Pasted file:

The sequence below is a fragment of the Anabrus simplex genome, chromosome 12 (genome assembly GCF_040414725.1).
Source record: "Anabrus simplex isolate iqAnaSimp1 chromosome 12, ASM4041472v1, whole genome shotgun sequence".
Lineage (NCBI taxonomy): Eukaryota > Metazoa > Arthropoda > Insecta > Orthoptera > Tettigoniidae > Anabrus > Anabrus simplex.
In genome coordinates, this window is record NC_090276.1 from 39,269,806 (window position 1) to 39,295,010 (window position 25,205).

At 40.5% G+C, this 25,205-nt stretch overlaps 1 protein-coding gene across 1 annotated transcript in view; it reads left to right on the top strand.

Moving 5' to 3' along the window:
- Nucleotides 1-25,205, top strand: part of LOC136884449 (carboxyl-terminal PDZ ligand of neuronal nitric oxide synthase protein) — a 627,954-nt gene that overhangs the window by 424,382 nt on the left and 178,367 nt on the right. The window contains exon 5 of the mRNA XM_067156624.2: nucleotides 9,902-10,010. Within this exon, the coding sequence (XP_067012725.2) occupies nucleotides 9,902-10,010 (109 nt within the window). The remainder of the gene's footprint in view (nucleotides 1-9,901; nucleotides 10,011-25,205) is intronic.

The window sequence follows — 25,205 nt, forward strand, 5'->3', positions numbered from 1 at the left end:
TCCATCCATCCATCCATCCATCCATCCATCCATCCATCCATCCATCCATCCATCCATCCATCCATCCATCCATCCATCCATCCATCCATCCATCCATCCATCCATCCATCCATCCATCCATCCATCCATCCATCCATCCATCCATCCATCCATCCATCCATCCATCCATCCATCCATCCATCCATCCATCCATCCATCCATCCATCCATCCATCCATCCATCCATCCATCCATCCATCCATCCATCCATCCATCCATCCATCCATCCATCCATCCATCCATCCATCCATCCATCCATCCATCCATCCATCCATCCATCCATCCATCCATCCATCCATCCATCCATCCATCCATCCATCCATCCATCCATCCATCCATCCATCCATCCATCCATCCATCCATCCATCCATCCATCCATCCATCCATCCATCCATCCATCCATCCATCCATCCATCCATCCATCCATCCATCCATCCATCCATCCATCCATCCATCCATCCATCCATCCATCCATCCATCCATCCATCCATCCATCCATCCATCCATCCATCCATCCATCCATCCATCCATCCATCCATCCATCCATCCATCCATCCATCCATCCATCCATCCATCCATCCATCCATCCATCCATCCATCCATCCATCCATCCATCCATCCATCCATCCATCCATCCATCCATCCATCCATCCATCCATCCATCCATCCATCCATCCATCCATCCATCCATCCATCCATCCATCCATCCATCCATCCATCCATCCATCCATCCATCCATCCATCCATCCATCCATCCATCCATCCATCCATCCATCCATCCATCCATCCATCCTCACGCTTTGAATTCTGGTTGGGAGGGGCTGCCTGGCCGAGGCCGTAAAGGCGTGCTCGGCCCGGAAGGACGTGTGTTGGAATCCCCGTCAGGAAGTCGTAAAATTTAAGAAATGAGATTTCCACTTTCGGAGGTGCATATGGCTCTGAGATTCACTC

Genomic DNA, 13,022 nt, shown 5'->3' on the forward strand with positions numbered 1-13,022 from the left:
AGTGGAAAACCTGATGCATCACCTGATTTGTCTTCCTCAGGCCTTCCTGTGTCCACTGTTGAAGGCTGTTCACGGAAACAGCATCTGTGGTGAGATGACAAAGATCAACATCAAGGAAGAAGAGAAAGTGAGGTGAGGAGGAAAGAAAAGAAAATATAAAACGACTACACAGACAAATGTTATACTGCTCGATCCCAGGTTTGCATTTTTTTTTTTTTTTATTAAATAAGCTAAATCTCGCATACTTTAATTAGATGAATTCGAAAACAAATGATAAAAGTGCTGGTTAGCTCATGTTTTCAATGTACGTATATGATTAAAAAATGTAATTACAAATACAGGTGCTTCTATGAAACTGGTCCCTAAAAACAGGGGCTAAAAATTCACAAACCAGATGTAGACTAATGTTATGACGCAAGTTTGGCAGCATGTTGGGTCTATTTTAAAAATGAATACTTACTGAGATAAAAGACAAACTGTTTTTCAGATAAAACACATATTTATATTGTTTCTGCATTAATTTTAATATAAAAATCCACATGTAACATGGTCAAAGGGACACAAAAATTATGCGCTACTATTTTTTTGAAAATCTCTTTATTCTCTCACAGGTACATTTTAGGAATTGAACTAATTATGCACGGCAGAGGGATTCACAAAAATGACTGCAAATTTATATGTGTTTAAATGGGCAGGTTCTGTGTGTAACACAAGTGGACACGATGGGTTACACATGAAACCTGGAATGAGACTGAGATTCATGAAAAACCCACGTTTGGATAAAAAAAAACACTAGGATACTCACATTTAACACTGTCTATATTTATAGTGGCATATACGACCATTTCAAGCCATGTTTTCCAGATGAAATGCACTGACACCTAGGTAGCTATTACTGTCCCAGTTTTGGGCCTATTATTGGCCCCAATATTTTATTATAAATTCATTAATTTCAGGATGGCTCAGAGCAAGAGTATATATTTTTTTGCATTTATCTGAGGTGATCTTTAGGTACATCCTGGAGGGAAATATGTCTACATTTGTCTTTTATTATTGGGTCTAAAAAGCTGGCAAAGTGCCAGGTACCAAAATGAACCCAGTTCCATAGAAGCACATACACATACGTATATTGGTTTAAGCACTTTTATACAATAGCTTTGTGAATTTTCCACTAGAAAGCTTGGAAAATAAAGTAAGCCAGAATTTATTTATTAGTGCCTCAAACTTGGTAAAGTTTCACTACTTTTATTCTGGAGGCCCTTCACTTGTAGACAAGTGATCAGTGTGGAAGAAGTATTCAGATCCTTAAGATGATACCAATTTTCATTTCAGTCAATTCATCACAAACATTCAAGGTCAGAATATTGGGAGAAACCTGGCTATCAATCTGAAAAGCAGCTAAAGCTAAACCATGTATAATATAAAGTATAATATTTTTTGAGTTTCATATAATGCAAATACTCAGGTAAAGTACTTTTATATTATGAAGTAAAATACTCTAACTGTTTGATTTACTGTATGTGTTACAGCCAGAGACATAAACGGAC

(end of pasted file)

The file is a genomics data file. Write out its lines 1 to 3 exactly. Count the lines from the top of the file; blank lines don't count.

The sequence below is a fragment of the Anabrus simplex genome, chromosome 12 (genome assembly GCF_040414725.1).
Source record: "Anabrus simplex isolate iqAnaSimp1 chromosome 12, ASM4041472v1, whole genome shotgun sequence".
Lineage (NCBI taxonomy): Eukaryota > Metazoa > Arthropoda > Insecta > Orthoptera > Tettigoniidae > Anabrus > Anabrus simplex.